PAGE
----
By Howard Bogach
Tarion Warranty Corp.
Cancelled condo projects may not happen often, but when they do, they result in frustrated and disappointed homeowners.
Every condo developer knows that it can take a very long time for a project to go from design plans to a completed structure and there are a lot of steps required for it to become a reality. Challenges in completing any of those steps can lead to delays – and with delays comes the potential for cancellation. Currently, the most common reasons for cancellations we see are:
- Lack of sales
- Delays in planning, development or servicing approvals, or
- Failure to obtain financing.
Buyers may not fully understand the risks of buying pre-construction condos because they are not familiar with the development process for condo projects. An average condo buyer may not be aware that, for example, approvals for new developments can take months, or even years, depending on a number of factors, including whether changes have to be made to the original plan to comply with municipal planning or to address community concerns.
Important change Jan. 1, 2020
Earlier this year, the Ontario government announced a number of new initiatives to better inform and protect purchasers of new condominiums, including enhancing disclosure requirements to ensure that key potential risks of buying a unit in a pre-construction condominium project are made clear to consumers when they enter a purchase agreement.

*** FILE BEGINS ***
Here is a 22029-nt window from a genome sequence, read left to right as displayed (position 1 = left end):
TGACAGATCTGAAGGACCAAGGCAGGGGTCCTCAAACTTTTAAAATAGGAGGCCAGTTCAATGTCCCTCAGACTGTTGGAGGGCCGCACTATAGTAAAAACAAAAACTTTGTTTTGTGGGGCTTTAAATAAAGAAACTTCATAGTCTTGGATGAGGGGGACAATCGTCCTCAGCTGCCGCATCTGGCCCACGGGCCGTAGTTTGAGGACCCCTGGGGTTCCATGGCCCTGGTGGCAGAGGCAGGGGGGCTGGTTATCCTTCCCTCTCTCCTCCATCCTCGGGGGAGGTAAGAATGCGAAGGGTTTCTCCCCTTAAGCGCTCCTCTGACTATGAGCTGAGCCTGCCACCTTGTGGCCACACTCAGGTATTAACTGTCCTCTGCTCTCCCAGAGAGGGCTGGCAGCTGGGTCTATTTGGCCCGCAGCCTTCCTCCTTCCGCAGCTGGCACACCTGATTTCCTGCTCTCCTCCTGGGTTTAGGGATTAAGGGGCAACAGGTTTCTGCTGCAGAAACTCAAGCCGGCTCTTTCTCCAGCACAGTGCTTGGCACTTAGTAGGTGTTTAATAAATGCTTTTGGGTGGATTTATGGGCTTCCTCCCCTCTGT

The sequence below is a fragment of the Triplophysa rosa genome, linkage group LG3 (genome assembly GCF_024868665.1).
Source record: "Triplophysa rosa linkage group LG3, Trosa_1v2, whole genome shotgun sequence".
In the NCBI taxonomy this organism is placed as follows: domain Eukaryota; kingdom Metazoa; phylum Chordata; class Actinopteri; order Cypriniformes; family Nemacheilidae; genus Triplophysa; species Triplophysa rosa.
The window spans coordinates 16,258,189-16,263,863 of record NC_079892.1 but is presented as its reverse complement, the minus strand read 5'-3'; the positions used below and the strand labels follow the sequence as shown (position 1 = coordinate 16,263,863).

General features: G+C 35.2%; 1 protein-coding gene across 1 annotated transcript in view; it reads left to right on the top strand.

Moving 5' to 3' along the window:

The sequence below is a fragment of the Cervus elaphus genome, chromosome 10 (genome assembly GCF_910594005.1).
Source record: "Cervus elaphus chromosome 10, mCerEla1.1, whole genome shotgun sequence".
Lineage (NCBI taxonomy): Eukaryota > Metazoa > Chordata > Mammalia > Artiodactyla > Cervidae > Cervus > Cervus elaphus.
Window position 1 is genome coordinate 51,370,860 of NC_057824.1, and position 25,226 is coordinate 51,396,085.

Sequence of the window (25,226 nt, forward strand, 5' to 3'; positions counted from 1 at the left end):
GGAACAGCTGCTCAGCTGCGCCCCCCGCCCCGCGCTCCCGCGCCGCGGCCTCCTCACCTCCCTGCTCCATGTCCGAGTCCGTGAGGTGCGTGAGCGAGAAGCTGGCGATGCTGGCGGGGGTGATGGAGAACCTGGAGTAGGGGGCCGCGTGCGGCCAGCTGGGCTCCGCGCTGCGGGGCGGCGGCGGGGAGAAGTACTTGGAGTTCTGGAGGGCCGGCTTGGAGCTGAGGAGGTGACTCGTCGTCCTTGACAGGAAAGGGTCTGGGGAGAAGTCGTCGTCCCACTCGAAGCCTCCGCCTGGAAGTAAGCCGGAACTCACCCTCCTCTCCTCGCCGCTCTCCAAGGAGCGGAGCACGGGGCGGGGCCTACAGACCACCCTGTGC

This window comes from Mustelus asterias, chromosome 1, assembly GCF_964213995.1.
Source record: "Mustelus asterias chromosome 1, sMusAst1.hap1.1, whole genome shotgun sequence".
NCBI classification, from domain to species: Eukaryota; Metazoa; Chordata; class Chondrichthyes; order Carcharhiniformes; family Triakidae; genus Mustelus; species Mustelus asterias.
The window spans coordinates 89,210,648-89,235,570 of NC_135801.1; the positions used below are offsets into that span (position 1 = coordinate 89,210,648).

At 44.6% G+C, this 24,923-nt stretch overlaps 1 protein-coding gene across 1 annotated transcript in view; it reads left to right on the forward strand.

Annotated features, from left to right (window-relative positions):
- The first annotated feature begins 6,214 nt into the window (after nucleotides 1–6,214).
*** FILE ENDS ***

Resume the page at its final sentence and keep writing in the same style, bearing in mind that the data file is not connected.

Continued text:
It’s important to know that for new projects or phases of projects going to market after Jan. 1, 2020, every purchase agreement must have a new information sheet at the front of the agreement. The information sheet will have additional cautions and disclosures that highlight:
- Pre-construction condominiums come with the risk that they may never be completed;
- Early termination conditions that would allow a developer to cancel a project;
- Information about the status of the development (such as appropriate zoning approvals, relevant approval authority and date of commencement of construction);
- Information about any restrictions on the developer’s land title that may prevent the project from going forward;
- A purchaser has an initial 10-day period to cancel their purchase under the Condominium Act, 1998; and
- The expected date when a purchaser can take occupancy.
It should be noted, however, that if one purchase agreement for a project is signed prior to Jan. 1, 2020, the information sheet will not be required. In addition, this new requirement only applies to standard or phased condo projects.
The information sheet will also emphasize the importance of having the agreement reviewed by a lawyer familiar with condominium transactions. This will help buyers be better informed of the risks of purchasing a unit in a pre-construction condominium and their rights and obligations.
To learn more about this new policy or to view a sample of the information sheet, please visit tarion.com. If you have questions, please contact your Tarion stakeholder relations representative.
Howard Bogach is President and CEO of Tarion Warranty Corp. tarion.com